Photo Diary Inside The Royal Yacht Britannia

Tour of the Royal Yacht Britannia. Part three: interior

Royal Yacht Britannia.

With all this talk of Royal weddings, I thought that today we’d visit the Royal Yacht Britannia. The Royal Yacht Britannia served the Royal Family from 1954 until it was decommissioned in 1997. It traveled over 1,000,000 during that time span. But you may already know those facts. Indeed, it’s likely that you do if you’ve toured through the part one of the tour or if you were along for the part two of the tour, which mainly encompassed the bridge of the yacht and the views from the yacht.

Today, we’re going inside the Royal Yacht Britannia.


Inside the Royal Yacht Britannia.

The entrance to the Sun Lounge is located beside the bell and binnacle that I shared in the photo tour from the bridge. You then follow the cordoned areas along and get to view the Royal bedrooms. It’s interesting when I look back at what I actually chose to capture because I can see that I had my Thursday Door  friends in mind.

The door between Queen Elizabeth and Prince Philip’s Bedrooms.

I was not enamored at capturing shots through glass. Interior shots are still a technical area that I am working on. Then you add glare…and oh my! However, I did love this door, with its floral parts, that was located between Queen Elizabeth and Prince Philip’s bedrooms.

Yes. You read that right. They have separate bedrooms on the Britannia and a door adjoining the two. When I saw that I was reminded of a story that the salesman told when the hubby and I finally went mattress shopping last year. He told us that an elderly couple had recently been in to look at mattresses. The wife asked the salesman if he wanted to know the secret to a long marriage. He, of course, said “sure!”. She told him it was separate beds.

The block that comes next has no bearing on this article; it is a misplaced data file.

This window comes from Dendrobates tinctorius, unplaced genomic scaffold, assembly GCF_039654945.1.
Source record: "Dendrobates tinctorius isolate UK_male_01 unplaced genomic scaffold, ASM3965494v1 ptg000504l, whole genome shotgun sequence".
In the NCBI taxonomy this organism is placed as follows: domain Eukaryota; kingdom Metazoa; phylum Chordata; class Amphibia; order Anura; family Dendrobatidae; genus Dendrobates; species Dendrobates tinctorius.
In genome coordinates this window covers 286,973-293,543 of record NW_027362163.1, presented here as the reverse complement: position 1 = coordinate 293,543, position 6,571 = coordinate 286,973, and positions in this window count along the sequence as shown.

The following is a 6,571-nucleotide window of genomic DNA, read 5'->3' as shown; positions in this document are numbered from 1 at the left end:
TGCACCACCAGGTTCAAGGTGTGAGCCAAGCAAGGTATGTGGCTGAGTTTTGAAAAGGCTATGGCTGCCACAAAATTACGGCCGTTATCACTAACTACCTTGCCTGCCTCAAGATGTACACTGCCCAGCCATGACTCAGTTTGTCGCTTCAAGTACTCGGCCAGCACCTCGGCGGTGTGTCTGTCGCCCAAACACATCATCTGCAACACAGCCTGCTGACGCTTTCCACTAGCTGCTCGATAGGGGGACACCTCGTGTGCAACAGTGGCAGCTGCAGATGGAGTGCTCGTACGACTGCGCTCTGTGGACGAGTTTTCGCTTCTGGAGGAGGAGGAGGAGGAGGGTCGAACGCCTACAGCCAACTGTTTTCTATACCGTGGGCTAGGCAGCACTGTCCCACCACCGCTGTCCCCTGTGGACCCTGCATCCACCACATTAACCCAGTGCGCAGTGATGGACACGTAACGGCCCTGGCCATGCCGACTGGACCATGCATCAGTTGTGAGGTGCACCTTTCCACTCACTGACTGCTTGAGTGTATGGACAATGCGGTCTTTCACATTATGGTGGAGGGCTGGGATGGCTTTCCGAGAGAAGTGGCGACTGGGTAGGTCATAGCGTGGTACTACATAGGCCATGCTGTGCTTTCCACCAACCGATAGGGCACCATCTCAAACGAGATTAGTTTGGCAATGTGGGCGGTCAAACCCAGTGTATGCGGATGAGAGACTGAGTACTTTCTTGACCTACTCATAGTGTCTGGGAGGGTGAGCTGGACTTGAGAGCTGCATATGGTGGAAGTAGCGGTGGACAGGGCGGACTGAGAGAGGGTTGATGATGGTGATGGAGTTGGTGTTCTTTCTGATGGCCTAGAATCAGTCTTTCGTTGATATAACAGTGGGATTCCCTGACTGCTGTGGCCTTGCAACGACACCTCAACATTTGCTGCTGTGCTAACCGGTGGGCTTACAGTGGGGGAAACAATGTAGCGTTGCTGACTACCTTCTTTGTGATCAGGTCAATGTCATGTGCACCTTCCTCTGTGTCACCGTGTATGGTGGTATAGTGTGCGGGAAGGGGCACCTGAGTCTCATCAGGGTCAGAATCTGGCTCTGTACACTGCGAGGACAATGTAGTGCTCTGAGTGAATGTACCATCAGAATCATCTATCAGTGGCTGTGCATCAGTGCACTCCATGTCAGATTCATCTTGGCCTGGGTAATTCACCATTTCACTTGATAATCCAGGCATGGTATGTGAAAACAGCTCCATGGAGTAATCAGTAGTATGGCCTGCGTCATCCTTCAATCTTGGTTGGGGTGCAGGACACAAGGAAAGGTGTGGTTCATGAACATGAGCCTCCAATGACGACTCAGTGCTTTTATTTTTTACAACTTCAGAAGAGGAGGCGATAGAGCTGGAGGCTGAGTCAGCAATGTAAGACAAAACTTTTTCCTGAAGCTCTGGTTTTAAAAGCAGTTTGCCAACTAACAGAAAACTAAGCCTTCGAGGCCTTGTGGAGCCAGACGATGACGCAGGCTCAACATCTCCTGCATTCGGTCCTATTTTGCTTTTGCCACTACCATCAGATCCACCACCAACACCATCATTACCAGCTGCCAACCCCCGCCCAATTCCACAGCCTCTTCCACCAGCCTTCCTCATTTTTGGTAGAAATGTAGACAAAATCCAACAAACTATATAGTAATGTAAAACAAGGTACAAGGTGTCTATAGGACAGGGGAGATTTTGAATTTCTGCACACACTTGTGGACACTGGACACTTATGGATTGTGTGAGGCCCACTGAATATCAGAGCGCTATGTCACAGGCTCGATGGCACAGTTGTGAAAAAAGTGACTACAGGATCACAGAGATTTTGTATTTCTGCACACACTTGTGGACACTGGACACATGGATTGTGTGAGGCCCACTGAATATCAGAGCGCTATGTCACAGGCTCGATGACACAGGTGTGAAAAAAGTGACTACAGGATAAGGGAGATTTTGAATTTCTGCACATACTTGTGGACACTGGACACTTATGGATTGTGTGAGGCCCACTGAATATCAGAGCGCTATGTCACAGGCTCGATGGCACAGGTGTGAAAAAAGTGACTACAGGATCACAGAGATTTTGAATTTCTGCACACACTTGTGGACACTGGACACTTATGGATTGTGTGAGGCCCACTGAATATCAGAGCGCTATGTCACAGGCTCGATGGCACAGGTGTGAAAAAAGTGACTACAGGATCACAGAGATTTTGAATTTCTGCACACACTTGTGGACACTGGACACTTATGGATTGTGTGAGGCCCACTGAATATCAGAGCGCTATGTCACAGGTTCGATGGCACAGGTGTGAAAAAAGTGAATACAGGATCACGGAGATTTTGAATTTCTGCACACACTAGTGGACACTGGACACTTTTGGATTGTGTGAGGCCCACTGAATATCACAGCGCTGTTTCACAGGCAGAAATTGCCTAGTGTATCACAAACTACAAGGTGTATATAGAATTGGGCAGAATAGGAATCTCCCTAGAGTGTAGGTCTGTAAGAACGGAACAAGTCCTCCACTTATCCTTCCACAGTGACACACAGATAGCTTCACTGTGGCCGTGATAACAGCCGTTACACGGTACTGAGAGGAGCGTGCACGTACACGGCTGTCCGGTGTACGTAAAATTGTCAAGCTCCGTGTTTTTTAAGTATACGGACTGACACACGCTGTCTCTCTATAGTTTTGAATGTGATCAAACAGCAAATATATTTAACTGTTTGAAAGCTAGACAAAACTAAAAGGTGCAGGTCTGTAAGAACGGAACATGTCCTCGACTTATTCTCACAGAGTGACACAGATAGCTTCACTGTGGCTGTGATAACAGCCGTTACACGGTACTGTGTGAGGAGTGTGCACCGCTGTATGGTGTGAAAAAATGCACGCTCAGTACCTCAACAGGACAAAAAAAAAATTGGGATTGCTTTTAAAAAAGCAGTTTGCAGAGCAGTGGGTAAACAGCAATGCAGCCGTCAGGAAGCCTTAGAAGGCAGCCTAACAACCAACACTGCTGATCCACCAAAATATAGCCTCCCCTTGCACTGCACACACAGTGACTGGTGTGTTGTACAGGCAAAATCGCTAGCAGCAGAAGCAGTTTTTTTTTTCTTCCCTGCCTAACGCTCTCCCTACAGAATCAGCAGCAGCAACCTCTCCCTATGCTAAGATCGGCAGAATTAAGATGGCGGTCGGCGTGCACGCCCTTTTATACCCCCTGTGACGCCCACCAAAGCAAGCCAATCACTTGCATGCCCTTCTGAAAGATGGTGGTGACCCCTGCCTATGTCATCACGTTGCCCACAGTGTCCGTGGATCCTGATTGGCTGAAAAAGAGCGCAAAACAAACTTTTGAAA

Perhaps the Queen has found the secret is separate bedrooms as well.

Prince Philip’s Bedroom.

In case you are wondering, both the Queen and the Prince have twin beds. The audio tour does go into detail about the linens. Much of it was recycled from linen originally purchased by Queen Victoria and used on a prior yacht. Queen’s Elizabeth’s bedspread is florally patterned, while you can see in the above photograph that Prince Philip’s is a solid red.

I’m sure that these quarters are probably considered large since this is a royal ship after all. I have never been on a cruise so I have seen nothing for comparison.

If you’ve ever been on a cruise ship, tell me if this room would be considered large.

Honeymoon Suite

Across from Queen Elizabeth’s and Prince Philip’s bedrooms is the Honeymoon Suite.  The Honeymoon Suite has been used for four Royal Honeymoons. It was used in 1960 by Princess Margaret and Antony Armstrong-Jones. It was used again in 1973 by Princess Anne and Captain Mark Phillips. Then it was used in 1981 by Prince Charles and Princess Diana. Prince Charles had the double bed installed for his and Princess Diana’s honeymoon. It is the only double bed on board. The final honeymoon on the Royal Yacht Britannia was the Duke and Duchess of York in 1986.

While I chose to use the mirror to reflect the closet and to also include the dressing table, I’m so glad that my mom captured the image above. I was able to crop out the mirror so you didn’t have to stare at us.